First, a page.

When it comes to gear and equipment, we like to use whatever we think is best, and we’ve generally avoided commitments to specific brands so as to have the freedom to do that. But when I was presented an opportunity to be part of a small group of product testers for Outdoor Research, I thought it warranted some additional consideration. Actually, I said yes right away.
The reason was simple. To this day I have never owned anything from Outdoor Research that has let me down. From the old classic gaiters (that I still have 15 years later) to their latest puffy coat, I’ve always held their products in high regard. Because of my overwhelmingly positive experience with the brand through the years, I’m excited to be involved. read more>>>
(Christy here) This weekend I had the honor of attending the 37th Annual Sportswomen of Colorado Awards Celebration. Prior to receiving a letter a few weeks back notifying me that I was the recipient of an award for Superior Performance in Ski Mountaineering, I was not familiar with the organization. Honored to be included, I headed to Denver, and along with my parents, attended the gala event. As it turned out, this was one of the most inspirational and special events I have ever experienced.
Founded in 1974 by the YWCA of Metropolitan Denver, in cooperation with Gart Brothers Sporting Goods Co., Sportswomen of Colorado is recognized as the first community-based organization in the nation to honor athletes at the state level. With the amount of exceptional athletes who live, train, and participate in women’s sports in Colorado, it shouldn’t come as a surprise that it has such a long history here. Past Sportswomen of the Year include names like mountaineer Ellen Miller, mountain biker Alison Dunlap, swimmer Amy Van Dyken, and figure skater Dorothy Hamil. read more>>>
Soon-to-be hot off the press, and just in time for the holidays.
Earlier today I was given the opportunity to pore over a proof of the much anticipated new book, Fifty Classic Ski Descents in North America, and it looks awesome. The 200+ page, large format book, a collaboration by Chris Davenport, Art […]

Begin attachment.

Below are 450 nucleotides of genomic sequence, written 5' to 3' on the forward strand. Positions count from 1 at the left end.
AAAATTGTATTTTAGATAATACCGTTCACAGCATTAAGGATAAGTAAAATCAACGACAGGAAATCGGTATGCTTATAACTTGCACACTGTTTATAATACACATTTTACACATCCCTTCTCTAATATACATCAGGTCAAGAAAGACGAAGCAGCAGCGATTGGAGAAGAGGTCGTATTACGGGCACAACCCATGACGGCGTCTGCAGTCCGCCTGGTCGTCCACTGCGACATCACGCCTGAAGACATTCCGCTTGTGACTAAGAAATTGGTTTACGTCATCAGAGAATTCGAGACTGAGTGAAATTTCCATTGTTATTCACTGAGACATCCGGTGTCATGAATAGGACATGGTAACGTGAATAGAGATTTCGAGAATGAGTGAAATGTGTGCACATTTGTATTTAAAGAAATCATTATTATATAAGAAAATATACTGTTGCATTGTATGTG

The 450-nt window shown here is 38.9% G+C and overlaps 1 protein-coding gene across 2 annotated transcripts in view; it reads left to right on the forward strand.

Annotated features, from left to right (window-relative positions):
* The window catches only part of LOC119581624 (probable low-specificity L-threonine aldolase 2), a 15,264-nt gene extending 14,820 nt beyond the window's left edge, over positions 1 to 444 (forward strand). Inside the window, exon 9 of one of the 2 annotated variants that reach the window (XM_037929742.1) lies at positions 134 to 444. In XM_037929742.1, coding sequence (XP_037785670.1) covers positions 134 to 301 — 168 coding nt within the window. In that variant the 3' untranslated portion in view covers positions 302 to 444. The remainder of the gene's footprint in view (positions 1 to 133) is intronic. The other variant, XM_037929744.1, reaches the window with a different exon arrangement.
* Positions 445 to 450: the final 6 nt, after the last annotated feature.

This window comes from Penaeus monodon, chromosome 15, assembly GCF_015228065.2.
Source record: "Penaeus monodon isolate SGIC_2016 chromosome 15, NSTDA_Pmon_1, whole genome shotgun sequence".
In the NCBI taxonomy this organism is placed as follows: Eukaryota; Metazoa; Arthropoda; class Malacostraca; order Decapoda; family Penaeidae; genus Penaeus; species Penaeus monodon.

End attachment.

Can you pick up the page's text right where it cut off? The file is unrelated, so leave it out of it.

Well it’s hard to say, but after getting my hands on a pair of these and hitting the trails, this latest European concept might actually have some legs, or at least help preserve mine.
The Hoka 1.1, a super-cushioned running shoe, is the antithesis of the current minimalist trend in running, and is being introduced as the new barefoot craze seems to be hitting full stride. The compelling case for barefoot running and it’s purported benefits have made otherwise crazy ideas like the Vibram Five Fingers trendy, and in the process fault traditional cushioned shoes for causing injuries. Having not ventured down the shoeless path yet, I can’t quite speak to the topic, but after one quick jaunt up the trail and back in the Hoka’s, I was left thinking that the barefooters out there might want to reconsider their decision.
The debate will continue as to the pros and cons of barefoot vs. cushioned, but even with all the great press the minimalist camp receives these days, I find it hard to believe it will ever move beyond the fringe. Cushioned running shoes are and will remain, in my opinion, the norm. And for the majority out there who prefer cushioned shoes, you can’t get more cushy than the Hoka.
An interesting sequence of news came together a couple of weeks ago which has since generated quite a lively debate. Here’s what it’s all about.
- Last May, a 16 year old golfer from Texas named Jordan Spieth finished 16th in the PGA’s Byron Nelson Championship.
- Around the same time, a 16 year old sailor from Australia named Jessica Watson completed her seven month solo circumnavigation of the globe.
- A few days later, a 13 year old climber from California named Jordan Romero reached the 29,035 foot summit of Mount Everest.
I think it goes without saying that all three teens should have everyone’s respect for being able to set and achieve huge goals at such young ages. And all three are probably so thrilled right now that if they were introduced to one another, none of them would claim their individual achievements to be greater than the others. What’s the big debate then?
A moderate pace up the moderate slope, as an avalanche instructor/forecaster, Josh knows better than to assume the moderate rating is as safe as it sounds.
If you haven’t checked the CAIC website as of late, the current avalanche danger rating for the Aspen zone is moderate on all aspects and elevations. With five ratings on the avalanche danger scale– low, moderate, considerable, high and extreme– moderate is just a notch above low, the safest rating possible. To look at it another way, if the ratings were assigned numerical values from one to five, then moderate would be a two. A danger rating of two out of five might suggest a fairly high level of confidence in the snow stability, right?
But what about all the talk a few weeks back of sensitive snowpacks and abundant weak layers out there? Did that change? Is moderate really as safe as it sounds?
After asking these questions to Amos Whiting and Josh Hirschberg, a couple of local guide friends/snow science gurus, they agreed that moderate was the appropriate rating according to the defined danger scale, but admitted the simple rating system doesn’t always tell the whole story. To help explain, listed below are the risk rating definitions and associated probability of an event: read more>>>